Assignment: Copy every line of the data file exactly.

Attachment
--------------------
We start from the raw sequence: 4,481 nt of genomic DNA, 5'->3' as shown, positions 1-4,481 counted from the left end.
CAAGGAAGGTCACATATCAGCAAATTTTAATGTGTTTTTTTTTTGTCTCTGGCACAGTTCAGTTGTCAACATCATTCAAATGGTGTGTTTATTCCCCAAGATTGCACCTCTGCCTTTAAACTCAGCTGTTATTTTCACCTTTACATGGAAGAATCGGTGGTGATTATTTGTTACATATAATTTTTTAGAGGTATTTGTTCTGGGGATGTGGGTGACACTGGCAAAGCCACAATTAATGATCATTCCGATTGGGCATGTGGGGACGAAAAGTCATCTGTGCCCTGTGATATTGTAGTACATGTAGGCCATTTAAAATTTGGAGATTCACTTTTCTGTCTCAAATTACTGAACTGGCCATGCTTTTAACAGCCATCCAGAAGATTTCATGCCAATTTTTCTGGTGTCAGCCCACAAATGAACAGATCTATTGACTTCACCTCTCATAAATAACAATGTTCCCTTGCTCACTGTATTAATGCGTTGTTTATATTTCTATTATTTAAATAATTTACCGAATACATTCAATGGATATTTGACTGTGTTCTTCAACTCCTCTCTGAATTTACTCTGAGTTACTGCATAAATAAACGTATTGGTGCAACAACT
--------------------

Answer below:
We start from the raw sequence: 4,481 nt of genomic DNA, 5'->3' as shown, positions 1-4,481 counted from the left end.
CAAGGAAGGTCACATATCAGCAAATTTTAATGTGTTTTTTTTTTGTCTCTGGCACAGTTCAGTTGTCAACATCATTCAAATGGTGTGTTTATTCCCCAAGATTGCACCTCTGCCTTTAAACTCAGCTGTTATTTTCACCTTTACATGGAAGAATCGGTGGTGATTATTTGTTACATATAATTTTTTAGAGGTATTTGTTCTGGGGATGTGGGTGACACTGGCAAAGCCACAATTAATGATCATTCCGATTGGGCATGTGGGGACGAAAAGTCATCTGTGCCCTGTGATATTGTAGTACATGTAGGCCATTTAAAATTTGGAGATTCACTTTTCTGTCTCAAATTACTGAACTGGCCATGCTTTTAACAGCCATCCAGAAGATTTCATGCCAATTTTTCTGGTGTCAGCCCACAAATGAACAGATCTATTGACTTCACCTCTCATAAATAACAATGTTCCCTTGCTCACTGTATTAATGCGTTGTTTATATTTCTATTATTTAAATAATTTACCGAATACATTCAATGGATATTTGACTGTGTTCTTCAACTCCTCTCTGAATTTACTCTGAGTTACTGCATAAATAAACGTATTGGTGCAACAACT